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Beating the Stress with Maruthi Yoga Kendra

Yoga Varishta (Issue 2) October 2021

Is stress playing a bigger role in your life than you would like it to? For most of us, the answer to that question is a resounding YES!

Stress is a fairly universal element of the modern human experience. While some stress is appropriate, even productive — too much stress can be quite harmful and can compromise our health physically, mentally, and emotionally. When most people talk about stress, they are usually referring to tension or emotional distress. Medically stress is defined as any condition or situation that places undue strain on the body.

The sources of this stress can be — physical illnesses, injuries, as well as numerous psychological factors including fear, feelings of anger or frustration, unusual happiness. Stress is not the same for everyone — what is considered almost unbearable stress for one person may be the spice of life for someone else. In either case, a stressor (a stimulus that causes stress) can trigger the body’s automatic stress response system. This sets the stage for decreased immunity and increased vulnerability to illnesses, ranging from the common cold to heart attacks and cancer.

In this issue, we will dive into unique and accessible ways to "beat the stress" from the comfort of your home office chairs.

Beat the Stress

Dr. S Sriman Narayanan

Presented at TDU Heritage Amruth (Issue 17, Vol 2)


Yoga for Stress Relief and Management


Laye Sambhodaye Chittam

Sarve Bhavantu Sukhinah

— Vidya Lakshmi Vinod



Apan Vayu Mudra

The tip of the index finger should be pressed lightly against the root of the thumb and the second and the third finger should touch the inner tip of the thumb. Apan Vayu Mudra, also known as mritsanjeevani mudra, is a very powerful mudra. In ancient India, it was believed to save lives in the case of heart attacks. This mudra decreases the Vata element within the body.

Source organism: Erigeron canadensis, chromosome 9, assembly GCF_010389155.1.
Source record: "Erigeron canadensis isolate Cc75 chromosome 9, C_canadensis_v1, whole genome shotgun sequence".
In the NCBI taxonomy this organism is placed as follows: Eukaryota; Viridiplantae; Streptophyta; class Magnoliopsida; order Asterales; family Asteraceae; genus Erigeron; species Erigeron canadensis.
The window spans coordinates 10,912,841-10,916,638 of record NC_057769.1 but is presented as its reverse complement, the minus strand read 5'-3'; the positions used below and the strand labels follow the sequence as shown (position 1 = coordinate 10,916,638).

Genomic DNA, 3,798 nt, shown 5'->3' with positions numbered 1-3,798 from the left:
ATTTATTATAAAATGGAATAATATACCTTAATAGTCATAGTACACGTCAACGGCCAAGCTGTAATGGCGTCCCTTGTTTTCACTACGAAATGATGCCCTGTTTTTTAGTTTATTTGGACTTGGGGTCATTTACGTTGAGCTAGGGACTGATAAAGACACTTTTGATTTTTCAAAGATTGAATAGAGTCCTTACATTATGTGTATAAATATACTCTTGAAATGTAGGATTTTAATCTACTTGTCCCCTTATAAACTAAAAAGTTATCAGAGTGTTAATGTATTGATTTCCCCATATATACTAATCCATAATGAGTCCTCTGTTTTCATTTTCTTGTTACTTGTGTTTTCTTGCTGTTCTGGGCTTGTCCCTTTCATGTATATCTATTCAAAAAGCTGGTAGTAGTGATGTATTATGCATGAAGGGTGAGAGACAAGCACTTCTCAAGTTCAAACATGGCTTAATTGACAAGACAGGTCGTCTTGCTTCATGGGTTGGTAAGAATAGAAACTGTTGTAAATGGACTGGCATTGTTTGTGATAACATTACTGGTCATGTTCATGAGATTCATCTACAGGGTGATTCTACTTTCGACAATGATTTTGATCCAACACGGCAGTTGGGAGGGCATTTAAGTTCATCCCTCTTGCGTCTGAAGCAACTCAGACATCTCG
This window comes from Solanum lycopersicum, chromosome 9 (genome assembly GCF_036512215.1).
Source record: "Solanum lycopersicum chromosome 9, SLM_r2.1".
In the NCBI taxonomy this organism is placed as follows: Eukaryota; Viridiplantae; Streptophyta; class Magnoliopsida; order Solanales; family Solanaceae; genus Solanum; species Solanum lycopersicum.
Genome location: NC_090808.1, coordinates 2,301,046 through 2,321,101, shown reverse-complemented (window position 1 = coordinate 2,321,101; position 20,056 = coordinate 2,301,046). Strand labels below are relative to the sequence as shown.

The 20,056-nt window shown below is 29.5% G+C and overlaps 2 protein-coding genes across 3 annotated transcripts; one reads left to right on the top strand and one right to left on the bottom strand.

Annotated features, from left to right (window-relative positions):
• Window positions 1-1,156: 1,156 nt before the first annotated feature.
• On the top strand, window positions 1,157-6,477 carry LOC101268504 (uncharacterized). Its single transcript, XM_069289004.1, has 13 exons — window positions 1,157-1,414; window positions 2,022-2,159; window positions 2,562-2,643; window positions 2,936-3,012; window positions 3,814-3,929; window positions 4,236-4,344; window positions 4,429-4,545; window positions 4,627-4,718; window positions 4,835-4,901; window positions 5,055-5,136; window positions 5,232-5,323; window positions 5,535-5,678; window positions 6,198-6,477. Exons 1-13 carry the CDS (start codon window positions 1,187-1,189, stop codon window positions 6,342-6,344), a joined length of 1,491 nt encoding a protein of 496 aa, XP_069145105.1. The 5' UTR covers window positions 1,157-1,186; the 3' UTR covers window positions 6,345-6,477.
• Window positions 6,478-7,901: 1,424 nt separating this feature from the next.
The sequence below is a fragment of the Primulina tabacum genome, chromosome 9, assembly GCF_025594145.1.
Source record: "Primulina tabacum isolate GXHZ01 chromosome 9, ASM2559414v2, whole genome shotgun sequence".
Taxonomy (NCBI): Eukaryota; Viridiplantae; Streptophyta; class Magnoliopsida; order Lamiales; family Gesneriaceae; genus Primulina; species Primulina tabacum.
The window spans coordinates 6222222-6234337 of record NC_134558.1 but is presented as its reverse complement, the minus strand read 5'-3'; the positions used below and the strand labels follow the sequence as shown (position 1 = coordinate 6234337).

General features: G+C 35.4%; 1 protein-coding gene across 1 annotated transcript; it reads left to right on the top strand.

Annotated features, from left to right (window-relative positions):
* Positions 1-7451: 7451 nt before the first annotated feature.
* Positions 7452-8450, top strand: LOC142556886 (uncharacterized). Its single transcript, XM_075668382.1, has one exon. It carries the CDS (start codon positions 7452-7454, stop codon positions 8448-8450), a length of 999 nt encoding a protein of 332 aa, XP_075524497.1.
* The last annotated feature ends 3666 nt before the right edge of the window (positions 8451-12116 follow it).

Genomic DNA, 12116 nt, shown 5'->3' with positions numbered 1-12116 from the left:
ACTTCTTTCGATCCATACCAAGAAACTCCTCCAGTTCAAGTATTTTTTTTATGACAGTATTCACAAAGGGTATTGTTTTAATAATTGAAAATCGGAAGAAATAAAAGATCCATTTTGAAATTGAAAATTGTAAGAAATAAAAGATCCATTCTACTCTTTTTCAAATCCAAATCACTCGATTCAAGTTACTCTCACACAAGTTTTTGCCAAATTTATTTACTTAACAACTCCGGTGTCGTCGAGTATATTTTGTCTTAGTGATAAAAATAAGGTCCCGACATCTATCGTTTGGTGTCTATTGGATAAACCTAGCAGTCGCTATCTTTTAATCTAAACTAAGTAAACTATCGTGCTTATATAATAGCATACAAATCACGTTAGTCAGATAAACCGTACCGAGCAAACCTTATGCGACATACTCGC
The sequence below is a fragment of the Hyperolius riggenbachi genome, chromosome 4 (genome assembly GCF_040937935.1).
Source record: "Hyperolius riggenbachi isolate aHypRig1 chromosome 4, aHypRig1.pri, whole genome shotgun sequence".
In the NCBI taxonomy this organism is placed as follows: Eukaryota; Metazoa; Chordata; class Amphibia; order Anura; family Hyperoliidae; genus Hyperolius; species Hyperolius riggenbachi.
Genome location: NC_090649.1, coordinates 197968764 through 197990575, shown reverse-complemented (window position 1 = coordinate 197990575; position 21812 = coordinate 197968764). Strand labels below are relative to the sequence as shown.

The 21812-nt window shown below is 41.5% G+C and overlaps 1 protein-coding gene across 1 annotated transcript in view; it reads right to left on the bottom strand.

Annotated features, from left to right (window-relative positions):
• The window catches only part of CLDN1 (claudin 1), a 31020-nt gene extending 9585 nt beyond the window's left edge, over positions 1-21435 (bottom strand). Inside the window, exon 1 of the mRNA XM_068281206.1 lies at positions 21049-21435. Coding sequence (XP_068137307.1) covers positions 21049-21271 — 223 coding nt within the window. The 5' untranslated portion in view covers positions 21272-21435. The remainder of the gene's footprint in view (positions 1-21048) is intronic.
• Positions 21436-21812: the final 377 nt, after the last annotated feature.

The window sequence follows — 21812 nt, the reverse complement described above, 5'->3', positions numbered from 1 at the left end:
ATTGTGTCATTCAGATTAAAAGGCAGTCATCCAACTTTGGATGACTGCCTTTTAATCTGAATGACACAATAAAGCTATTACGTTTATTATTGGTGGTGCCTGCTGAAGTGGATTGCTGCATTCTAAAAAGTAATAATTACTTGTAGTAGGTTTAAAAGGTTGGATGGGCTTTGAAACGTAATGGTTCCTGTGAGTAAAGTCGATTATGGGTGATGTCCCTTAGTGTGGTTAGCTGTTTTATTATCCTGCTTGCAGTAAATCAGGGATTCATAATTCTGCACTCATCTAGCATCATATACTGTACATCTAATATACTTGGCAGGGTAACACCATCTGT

Agni Shakti Mudra

Touch fingers of both hands to the palms, and join both tips of the thumbs together.


Uttarabodhi Mudra

Hold the hands in front of the solar plexus. Interlock the fingers. Index fingers and thumbs of both hands should be joined together. While the index fingers point to the ceiling, point the thumbs to the floor.

Uttarabodhi mudra is great for improving self-confidence and realizing the inner Self. It removes fear and teaches one to not worry about anything and keep faith in a higher power.


Gyan Mudra

Touch the tips of the index finger and thumb and keep the other 3 fingers (index, ring, and pinky finger) stretched, relaxed, and joined. Also known as the chin mudra, this is probably the most familiar mudra in mainstream society.

Gyan mudra increases your mental alertness and prevents drowsiness. This mudra connects us to our higher Self— helps lift dull energy out of the body, creates a more receptive state, calms the mind, and brightens the overall mood. It is often used in meditation, pranayama, and asana.

— Gayathri Guruprasad


Note: The solutions below are practiced using a sturdy and stable chair.

Breathing exercise

Chair Breathing Exercise

Many professionals have to spend the vast majority of their day sitting at their desks. After a time, high-stress work and poor posture can take its toll, leaving you uncomfortable, unfocused, and even anxious.

Luckily, there are things you can do to help relieve stress in a very discreet manner. Here is a look at a simple breathing exercise you can do at your desk to improve your stress levels as well as a few other options for reducing tension in the body.

Hand-in-and-out Breathing


Hand-Stretch Breathing


Forward-and-Backward Bending

— Ranjan Byre Gowda and Team


Loosening Exercises

Chair loosening exercises